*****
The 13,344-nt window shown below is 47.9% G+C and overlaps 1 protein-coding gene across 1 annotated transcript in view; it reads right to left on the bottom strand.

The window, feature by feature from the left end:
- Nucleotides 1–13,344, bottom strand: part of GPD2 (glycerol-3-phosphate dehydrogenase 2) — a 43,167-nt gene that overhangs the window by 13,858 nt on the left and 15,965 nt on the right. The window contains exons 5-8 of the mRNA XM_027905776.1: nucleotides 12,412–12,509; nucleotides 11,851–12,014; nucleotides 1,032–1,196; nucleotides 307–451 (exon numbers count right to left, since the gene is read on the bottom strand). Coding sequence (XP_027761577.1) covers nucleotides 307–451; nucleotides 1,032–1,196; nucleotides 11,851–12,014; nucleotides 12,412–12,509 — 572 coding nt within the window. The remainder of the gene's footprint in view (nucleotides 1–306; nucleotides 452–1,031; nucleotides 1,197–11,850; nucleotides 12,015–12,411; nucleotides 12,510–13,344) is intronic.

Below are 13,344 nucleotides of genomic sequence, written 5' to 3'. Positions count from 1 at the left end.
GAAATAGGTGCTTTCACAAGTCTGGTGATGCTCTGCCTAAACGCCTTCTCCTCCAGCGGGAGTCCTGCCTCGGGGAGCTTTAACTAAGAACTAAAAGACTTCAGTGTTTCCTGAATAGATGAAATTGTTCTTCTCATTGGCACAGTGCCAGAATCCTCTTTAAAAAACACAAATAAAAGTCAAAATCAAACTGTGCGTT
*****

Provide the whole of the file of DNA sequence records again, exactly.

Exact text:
The 13,344-nt window shown below is 47.9% G+C and overlaps 1 protein-coding gene across 1 annotated transcript in view; it reads right to left on the bottom strand.

The window, feature by feature from the left end:
- Nucleotides 1–13,344, bottom strand: part of GPD2 (glycerol-3-phosphate dehydrogenase 2) — a 43,167-nt gene that overhangs the window by 13,858 nt on the left and 15,965 nt on the right. The window contains exons 5-8 of the mRNA XM_027905776.1: nucleotides 12,412–12,509; nucleotides 11,851–12,014; nucleotides 1,032–1,196; nucleotides 307–451 (exon numbers count right to left, since the gene is read on the bottom strand). Coding sequence (XP_027761577.1) covers nucleotides 307–451; nucleotides 1,032–1,196; nucleotides 11,851–12,014; nucleotides 12,412–12,509 — 572 coding nt within the window. The remainder of the gene's footprint in view (nucleotides 1–306; nucleotides 452–1,031; nucleotides 1,197–11,850; nucleotides 12,015–12,411; nucleotides 12,510–13,344) is intronic.

Below are 13,344 nucleotides of genomic sequence, written 5' to 3'. Positions count from 1 at the left end.
GAAATAGGTGCTTTCACAAGTCTGGTGATGCTCTGCCTAAACGCCTTCTCCTCCAGCGGGAGTCCTGCCTCGGGGAGCTTTAACTAAGAACTAAAAGACTTCAGTGTTTCCTGAATAGATGAAATTGTTCTTCTCATTGGCACAGTGCCAGAATCCTCTTTAAAAAACACAAATAAAAGTCAAAATCAAACTGTGCGTT